Formula 1 Begins Road Work for Las Vegas Grand Prix

Road crews have begun the long and intrusive work of transforming some of Las Vegas’ busiest public roadways into 3.8 miles of track for the Formula 1 Las Vegas Grand Prix. The 50-lap race and its preliminary events will be held November 16-18 along portions of Las Vegas Boulevard, Harmon Avenue, Koval Lane, and Spring Mountain Road.

This graphic shows the schedule for Formula 1’s initial road work, which includes repaving, removing medians, adjusting corners, and prepping for the installation of safety walls. (Image: Formula 1)

The work began Sunday with a stretch of Sands Avenue between the Strip and the future MSG Sphere. After that’s complete on Friday, April 7, the Strip will follow, with paving conducted between Sunday, April 9-19. Harmon between the Strip and Koval will be next, from May 22-26, followed by Koval from June 11-16. The paddock site will be paved from June 19-30, while the MSG Sphere Zone is slated for August 21-25.

Motorists should expect rolling lane closures with each section of new road work.

A final round of track paving, with two inches of F1-approved asphalt, will occur between July 26 and September 15, according to the following schedule:

This graphic shows the schedule for the final round of public street conversion into the Las Vegas Grand Prix racetrack. (Image: Formula 1)

At What Cost?

Formula 1 has contracted with Las Vegas Paving Corp. for a project estimated to be worth at least $74M. How much public money will go toward that total is a matter currently under discussion. In February, despite not knowing the amount, Clark County, which governs the Las Vegas Strip, signed a 10-year contract with the Las Vegas Grand Prix.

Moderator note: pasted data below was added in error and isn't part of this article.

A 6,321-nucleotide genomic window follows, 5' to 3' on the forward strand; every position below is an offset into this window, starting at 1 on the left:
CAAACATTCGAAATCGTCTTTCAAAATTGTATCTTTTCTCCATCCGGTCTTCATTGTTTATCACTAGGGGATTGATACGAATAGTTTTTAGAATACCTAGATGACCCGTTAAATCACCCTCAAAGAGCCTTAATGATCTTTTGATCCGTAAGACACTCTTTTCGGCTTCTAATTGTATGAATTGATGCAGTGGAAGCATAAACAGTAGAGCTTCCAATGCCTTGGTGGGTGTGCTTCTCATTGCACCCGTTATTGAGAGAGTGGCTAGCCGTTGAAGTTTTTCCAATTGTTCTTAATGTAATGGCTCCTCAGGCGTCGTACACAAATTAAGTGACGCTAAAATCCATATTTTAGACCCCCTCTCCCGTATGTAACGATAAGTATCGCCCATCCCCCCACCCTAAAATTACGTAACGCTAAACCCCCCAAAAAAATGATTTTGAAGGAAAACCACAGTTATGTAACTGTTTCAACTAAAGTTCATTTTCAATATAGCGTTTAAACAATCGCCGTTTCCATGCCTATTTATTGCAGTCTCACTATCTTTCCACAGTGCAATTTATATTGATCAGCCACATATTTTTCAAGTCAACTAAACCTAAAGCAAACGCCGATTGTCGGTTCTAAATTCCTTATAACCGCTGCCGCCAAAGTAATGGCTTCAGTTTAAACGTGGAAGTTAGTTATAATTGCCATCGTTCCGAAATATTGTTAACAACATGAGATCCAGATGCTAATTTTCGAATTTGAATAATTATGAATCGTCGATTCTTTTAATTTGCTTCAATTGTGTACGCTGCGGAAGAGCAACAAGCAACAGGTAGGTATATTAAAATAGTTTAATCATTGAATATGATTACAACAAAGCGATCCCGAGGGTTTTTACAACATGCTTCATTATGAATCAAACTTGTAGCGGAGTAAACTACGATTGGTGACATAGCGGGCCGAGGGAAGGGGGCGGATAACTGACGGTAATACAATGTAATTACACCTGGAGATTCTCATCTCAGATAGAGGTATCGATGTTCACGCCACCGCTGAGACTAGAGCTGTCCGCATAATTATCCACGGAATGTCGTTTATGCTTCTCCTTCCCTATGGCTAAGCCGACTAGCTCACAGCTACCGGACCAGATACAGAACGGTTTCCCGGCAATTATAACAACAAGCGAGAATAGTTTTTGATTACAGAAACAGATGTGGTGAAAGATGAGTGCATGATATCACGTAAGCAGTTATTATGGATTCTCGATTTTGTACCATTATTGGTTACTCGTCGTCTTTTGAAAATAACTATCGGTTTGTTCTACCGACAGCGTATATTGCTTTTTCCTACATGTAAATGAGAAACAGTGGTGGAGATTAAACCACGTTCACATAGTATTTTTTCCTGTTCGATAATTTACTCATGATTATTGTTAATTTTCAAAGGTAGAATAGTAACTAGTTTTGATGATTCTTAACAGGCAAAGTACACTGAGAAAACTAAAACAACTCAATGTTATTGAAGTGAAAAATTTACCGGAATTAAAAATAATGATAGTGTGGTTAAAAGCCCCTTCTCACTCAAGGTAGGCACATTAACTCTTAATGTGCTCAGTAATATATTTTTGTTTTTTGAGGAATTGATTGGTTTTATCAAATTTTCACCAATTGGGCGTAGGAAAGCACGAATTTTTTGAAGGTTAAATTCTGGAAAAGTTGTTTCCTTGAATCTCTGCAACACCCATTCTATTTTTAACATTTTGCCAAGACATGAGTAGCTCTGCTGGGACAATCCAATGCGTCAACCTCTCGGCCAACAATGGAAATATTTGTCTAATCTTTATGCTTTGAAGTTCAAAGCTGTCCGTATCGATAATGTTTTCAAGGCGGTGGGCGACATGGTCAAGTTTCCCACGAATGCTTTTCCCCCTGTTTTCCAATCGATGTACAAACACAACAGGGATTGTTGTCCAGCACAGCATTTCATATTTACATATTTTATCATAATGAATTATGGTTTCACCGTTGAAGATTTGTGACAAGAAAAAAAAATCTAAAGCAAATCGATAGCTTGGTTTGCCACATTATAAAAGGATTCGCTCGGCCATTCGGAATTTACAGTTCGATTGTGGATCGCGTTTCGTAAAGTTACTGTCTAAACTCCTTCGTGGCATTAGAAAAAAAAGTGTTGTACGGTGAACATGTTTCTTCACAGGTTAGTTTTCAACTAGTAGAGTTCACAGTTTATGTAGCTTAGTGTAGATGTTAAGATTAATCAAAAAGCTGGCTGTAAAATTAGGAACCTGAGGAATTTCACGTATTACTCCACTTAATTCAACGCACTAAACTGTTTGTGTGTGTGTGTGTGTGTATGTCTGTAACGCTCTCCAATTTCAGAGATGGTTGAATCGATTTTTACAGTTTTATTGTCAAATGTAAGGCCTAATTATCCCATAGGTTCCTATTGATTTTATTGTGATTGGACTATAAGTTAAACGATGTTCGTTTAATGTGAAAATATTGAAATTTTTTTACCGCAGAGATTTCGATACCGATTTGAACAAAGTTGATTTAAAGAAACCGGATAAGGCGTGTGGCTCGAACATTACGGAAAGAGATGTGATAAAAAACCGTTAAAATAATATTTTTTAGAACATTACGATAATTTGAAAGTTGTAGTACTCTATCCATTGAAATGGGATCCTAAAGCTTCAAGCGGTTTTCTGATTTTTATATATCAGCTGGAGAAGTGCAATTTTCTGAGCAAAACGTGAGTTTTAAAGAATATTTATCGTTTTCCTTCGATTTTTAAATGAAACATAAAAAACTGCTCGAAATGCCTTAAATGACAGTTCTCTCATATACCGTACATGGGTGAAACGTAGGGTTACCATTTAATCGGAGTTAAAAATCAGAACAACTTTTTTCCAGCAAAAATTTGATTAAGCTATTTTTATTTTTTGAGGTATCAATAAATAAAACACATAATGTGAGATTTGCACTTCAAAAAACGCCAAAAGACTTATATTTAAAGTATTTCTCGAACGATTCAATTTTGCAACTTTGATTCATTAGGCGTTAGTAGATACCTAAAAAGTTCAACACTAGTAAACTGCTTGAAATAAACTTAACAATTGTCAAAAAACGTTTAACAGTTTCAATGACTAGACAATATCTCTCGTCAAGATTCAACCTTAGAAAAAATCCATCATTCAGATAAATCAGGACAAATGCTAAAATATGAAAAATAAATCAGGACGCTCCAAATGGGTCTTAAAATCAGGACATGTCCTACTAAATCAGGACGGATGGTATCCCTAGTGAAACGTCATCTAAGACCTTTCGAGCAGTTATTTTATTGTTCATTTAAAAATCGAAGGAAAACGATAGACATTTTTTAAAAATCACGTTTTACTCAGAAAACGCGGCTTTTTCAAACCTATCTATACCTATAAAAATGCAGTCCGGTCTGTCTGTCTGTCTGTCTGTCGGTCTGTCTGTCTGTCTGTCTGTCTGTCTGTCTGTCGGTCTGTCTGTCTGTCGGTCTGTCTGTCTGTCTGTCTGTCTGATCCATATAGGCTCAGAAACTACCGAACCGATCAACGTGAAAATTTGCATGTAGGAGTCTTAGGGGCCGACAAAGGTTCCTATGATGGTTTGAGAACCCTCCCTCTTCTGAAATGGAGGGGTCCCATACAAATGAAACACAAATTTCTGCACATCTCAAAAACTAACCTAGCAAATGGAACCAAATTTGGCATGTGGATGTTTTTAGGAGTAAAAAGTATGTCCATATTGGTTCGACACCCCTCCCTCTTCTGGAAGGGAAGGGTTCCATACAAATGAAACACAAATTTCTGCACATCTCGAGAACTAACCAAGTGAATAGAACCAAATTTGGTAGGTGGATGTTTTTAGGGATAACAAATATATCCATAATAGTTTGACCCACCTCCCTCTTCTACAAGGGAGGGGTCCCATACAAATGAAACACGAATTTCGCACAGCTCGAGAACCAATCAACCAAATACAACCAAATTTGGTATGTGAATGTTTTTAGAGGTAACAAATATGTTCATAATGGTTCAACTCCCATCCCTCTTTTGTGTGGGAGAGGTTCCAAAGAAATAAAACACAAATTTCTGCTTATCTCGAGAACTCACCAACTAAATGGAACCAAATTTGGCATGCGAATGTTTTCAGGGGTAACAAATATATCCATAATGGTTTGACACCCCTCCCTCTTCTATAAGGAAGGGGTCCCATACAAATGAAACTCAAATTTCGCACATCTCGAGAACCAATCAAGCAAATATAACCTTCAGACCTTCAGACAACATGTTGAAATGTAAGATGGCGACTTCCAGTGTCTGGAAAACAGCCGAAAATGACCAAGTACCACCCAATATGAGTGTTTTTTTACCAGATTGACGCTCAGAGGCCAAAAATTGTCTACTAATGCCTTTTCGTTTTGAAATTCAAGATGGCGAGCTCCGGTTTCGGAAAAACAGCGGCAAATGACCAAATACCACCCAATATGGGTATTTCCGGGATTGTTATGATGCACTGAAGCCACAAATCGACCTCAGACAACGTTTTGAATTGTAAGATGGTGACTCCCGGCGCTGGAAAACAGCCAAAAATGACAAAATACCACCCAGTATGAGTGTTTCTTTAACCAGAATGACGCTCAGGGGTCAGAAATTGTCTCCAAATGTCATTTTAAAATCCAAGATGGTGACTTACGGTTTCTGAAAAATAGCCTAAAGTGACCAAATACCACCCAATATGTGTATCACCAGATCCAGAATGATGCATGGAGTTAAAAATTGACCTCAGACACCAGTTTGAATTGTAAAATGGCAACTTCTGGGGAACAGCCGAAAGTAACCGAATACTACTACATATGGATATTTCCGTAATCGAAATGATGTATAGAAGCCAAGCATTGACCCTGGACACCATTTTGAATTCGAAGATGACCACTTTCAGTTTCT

At the end of the day, the amount of money we get back is far surpassed by the tourism benefit,” Clark County Commissioner Tick Segerblom told KSNV-TV/Las Vegas recently, adding that the expense “will literally pay for itself the day the race is over.”

The Las Vegas Convention and Visitors Authority (LVCVA) claims the race will inject more than $1B of economic stimulation into the local economy. And 88 cents on every $100 spent on hotel rooms will reportedly go to pay off Clark County’s remaining debt for building Allegiant Stadium. The County issued $750M in municipal bonds for the $1.9B project, the rest of which was covered by the Raiders.

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